Craft Recordings is celebrating the brief but astonishingly prolific career of one of America’s greatest rock-and-roll bands, Creedence Clearwater Revival, with a 50th anniversary LP box set comprising all seven of the band’s studio albums on 180-gram vinyl.
Slated for release on November 30, the set includes more than a dozen timeless hits from albums spanning 1968-1972: Creedence Clearwater Revival (1968), Bayou Country (1969), Green River (1969), Willy and the Poor Boys (1969), Cosmo’s Factory (1970), Pendulum (1970), and Mardi Gras (1972).
Each album was mastered at London’s Abbey Road Studios using hi-res transfers from original analog tapes with the added benefit of an exacting half-speed mastering process that involves playing back audio at half its recorded speed while the cutting lathe is turned at half the desired playback speed. The process allows more time to cut a precise groove for more accurate frequency extremes and dynamic contrasts.
“I’ve tried to be as authentic as I could, and just make it sound like music,” explained Miles Showell, Abbey Road’s award-winning mastering engineer, whose credits include the 50th anniversary edition of The Beatles’ Sgt Pepper’s Lonely Hearts Club Band. “Not over-hyped, not over-processed. Up until now a lot of processing has been done on these recordings, so my approach was to strip them right back and just expose them for what they are — because what they are is great music.”
The albums are housed in tip-on jackets replicating the packaging of the original pressings and bundled with an 80-page book featuring new liner notes from music journalist Roy Trakin, archival photos, and reproductions of band ephemera.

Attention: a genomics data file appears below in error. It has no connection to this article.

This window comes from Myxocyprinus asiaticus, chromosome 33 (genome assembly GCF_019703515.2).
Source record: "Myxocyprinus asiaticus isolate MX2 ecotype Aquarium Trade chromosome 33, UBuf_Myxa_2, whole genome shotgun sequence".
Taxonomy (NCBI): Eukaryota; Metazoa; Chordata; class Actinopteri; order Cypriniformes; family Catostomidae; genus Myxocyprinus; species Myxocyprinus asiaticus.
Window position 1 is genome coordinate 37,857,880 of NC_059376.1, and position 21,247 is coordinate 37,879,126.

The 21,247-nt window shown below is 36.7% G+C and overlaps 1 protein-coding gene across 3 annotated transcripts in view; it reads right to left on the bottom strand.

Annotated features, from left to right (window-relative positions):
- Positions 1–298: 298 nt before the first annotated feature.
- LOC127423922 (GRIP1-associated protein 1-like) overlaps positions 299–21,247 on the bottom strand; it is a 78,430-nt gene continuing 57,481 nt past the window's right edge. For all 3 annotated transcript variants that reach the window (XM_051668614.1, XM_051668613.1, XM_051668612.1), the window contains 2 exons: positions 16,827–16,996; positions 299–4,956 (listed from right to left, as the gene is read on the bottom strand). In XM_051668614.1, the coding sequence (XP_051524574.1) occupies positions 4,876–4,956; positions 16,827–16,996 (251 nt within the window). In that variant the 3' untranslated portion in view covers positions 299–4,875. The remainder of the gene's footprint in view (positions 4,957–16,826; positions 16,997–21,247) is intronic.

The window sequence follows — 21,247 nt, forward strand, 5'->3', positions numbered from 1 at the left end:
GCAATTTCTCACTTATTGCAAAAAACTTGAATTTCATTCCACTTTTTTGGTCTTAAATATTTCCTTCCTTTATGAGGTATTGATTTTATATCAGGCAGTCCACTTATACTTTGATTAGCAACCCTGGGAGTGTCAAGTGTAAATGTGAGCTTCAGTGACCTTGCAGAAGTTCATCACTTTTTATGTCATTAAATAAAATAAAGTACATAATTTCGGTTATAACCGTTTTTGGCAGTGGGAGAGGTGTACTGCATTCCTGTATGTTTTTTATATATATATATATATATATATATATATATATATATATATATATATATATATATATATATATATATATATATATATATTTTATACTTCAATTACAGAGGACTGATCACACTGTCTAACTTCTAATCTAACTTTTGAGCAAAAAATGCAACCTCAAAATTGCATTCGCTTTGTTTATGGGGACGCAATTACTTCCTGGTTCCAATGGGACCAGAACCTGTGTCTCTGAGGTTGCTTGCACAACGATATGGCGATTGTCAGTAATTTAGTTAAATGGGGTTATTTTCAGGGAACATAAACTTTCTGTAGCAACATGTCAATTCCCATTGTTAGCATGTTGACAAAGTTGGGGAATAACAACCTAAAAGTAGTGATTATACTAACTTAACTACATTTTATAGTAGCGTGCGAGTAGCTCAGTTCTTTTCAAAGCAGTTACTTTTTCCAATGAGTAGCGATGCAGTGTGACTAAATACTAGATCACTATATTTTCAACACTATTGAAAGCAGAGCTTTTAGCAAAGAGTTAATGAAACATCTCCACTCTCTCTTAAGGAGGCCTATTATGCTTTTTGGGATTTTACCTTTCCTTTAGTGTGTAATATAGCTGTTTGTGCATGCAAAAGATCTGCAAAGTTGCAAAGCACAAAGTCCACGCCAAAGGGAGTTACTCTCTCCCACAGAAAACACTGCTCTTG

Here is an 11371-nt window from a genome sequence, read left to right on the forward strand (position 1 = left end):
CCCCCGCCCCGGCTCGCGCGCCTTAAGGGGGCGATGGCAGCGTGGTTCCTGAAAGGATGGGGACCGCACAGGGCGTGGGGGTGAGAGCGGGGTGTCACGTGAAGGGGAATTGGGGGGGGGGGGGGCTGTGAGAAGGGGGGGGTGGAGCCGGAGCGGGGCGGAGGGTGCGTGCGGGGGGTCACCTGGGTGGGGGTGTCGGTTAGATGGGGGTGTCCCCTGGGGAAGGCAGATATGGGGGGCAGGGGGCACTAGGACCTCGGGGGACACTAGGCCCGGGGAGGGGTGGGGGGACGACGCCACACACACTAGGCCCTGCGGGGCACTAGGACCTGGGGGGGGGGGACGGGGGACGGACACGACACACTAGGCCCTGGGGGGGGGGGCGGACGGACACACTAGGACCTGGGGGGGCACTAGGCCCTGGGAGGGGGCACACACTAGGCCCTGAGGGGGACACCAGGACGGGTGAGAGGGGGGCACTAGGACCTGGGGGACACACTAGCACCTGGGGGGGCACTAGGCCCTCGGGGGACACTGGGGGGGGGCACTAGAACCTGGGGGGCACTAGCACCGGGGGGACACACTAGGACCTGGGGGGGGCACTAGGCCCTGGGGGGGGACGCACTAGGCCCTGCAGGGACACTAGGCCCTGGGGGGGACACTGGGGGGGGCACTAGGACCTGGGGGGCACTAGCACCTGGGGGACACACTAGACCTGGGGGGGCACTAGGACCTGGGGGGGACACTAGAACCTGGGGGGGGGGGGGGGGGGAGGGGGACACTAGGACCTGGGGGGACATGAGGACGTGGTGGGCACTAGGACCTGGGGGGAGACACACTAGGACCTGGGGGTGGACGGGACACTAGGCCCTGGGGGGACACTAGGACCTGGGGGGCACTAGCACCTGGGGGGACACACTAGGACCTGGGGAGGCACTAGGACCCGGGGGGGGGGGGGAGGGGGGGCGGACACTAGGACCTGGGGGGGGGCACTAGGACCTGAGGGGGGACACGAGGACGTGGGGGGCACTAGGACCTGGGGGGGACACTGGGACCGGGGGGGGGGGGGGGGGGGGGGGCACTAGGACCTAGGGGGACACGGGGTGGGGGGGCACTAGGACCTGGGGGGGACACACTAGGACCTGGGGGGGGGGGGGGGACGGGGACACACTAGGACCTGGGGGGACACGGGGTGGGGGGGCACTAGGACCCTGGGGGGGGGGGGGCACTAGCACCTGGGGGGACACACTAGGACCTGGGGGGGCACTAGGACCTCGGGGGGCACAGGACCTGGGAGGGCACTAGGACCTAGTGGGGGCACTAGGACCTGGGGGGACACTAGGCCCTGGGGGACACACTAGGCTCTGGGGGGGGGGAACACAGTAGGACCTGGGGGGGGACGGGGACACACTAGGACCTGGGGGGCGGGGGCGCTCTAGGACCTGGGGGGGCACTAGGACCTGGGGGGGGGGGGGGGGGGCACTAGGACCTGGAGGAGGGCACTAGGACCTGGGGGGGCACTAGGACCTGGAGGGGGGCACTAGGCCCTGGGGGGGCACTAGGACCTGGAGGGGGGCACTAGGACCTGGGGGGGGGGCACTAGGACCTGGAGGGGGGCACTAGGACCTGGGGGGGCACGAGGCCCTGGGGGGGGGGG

The CCR Legacy
Although band members were together for only four years under the Creedence Clearwater Revival appellation, they managed to accomplish more than many artists do in a lifetime. Powered by John Fogerty’s visceral growl, along with Tom Fogerty, Stu Cook, and Doug Clifford’s gritty, in-the-pocket punch, they’ve sold more than 30 million records in the U.S. alone, releasing 14 Top 10 hits, six Platinum albums (two of which went to number one) and one Gold album. They also managed to play over 150 tour dates around the world, including a headlining spot at Woodstock.
Over the last 50 years, Creedence Clearwater Revival’s canon has become a part of the Great American Songbook. Songs like “Bad Moon Rising,” “Down on the Corner,” “Fortunate Son,” “Have You Ever Seen the Rain?,” “Proud Mary,” “Born on the Bayou,” “Travelin’ Band,” and “Up Around the Bend” have
been ingrained into pop culture — not just as rock staples, but as classic standards.
The hardworking band delivered beautifully simple and relatable music for the every-man or -woman. Blue-collar Americans saw their experiences and sociopolitical concerns reflected in Creedence’s class-conscious broadsides (“Run Through the Jungle,” “Who’ll Stop the Rain,” “Fortunate Son”) and portraits of working-class life (“Cotton Fields,” “Proud Mary”).
In 1993 Creedence Clearwater Revival was inducted into the Rock and Roll Hall of Fame. During his speech honoring the band, Bruce Springsteen noted, “I stand here tonight still envious of that music’s power and its simplicity. They were hits filled with beauty and poetry and a sense of the darkness of events, of history. An American tradition shot through with pride, fear and paranoia. They rocked and played great together… they weren’t the hippest band in the world, just the best.”
Creedence also had a gift for transforming other musicians’ songs in their own image with impressive covers — from Screamin’ Jay Hawkins’ “I Put a Spell on You,” Dale Hawkins’ “Susie Q,” and Little Richard’s “Good Golly Miss Molly” to the Leadbelly-popularized, blues-gospel evergreen “Midnight Special” and the Marvin Gaye-popularized Motown hit “I Heard It Through the Grapevine.”
For more information and to pre-order, visit craftrecordings.com.
Watch CCR’s first-ever video for the rock classic “Fortunate Son”: